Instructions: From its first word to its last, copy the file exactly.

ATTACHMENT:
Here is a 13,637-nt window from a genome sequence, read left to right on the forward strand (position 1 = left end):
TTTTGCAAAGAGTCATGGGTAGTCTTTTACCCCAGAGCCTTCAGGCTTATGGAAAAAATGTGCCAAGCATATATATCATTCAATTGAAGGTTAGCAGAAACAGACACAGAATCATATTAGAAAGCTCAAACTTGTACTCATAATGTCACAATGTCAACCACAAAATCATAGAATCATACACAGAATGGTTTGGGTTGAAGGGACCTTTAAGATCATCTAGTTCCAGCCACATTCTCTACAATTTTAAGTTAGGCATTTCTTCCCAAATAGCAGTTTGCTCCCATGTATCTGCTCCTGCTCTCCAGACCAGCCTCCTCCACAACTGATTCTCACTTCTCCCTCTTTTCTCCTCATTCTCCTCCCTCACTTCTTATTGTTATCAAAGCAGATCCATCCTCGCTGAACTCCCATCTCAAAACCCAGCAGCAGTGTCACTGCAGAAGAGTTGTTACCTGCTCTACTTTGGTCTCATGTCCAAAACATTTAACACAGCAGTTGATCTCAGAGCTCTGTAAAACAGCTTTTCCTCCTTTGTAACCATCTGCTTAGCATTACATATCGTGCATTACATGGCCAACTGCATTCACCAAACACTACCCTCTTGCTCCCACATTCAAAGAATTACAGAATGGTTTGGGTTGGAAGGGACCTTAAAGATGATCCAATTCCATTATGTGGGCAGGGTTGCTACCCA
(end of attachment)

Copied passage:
Here is a 13,637-nt window from a genome sequence, read left to right on the forward strand (position 1 = left end):
TTTTGCAAAGAGTCATGGGTAGTCTTTTACCCCAGAGCCTTCAGGCTTATGGAAAAAATGTGCCAAGCATATATATCATTCAATTGAAGGTTAGCAGAAACAGACACAGAATCATATTAGAAAGCTCAAACTTGTACTCATAATGTCACAATGTCAACCACAAAATCATAGAATCATACACAGAATGGTTTGGGTTGAAGGGACCTTTAAGATCATCTAGTTCCAGCCACATTCTCTACAATTTTAAGTTAGGCATTTCTTCCCAAATAGCAGTTTGCTCCCATGTATCTGCTCCTGCTCTCCAGACCAGCCTCCTCCACAACTGATTCTCACTTCTCCCTCTTTTCTCCTCATTCTCCTCCCTCACTTCTTATTGTTATCAAAGCAGATCCATCCTCGCTGAACTCCCATCTCAAAACCCAGCAGCAGTGTCACTGCAGAAGAGTTGTTACCTGCTCTACTTTGGTCTCATGTCCAAAACATTTAACACAGCAGTTGATCTCAGAGCTCTGTAAAACAGCTTTTCCTCCTTTGTAACCATCTGCTTAGCATTACATATCGTGCATTACATGGCCAACTGCATTCACCAAACACTACCCTCTTGCTCCCACATTCAAAGAATTACAGAATGGTTTGGGTTGGAAGGGACCTTAAAGATGATCCAATTCCATTATGTGGGCAGGGTTGCTACCCA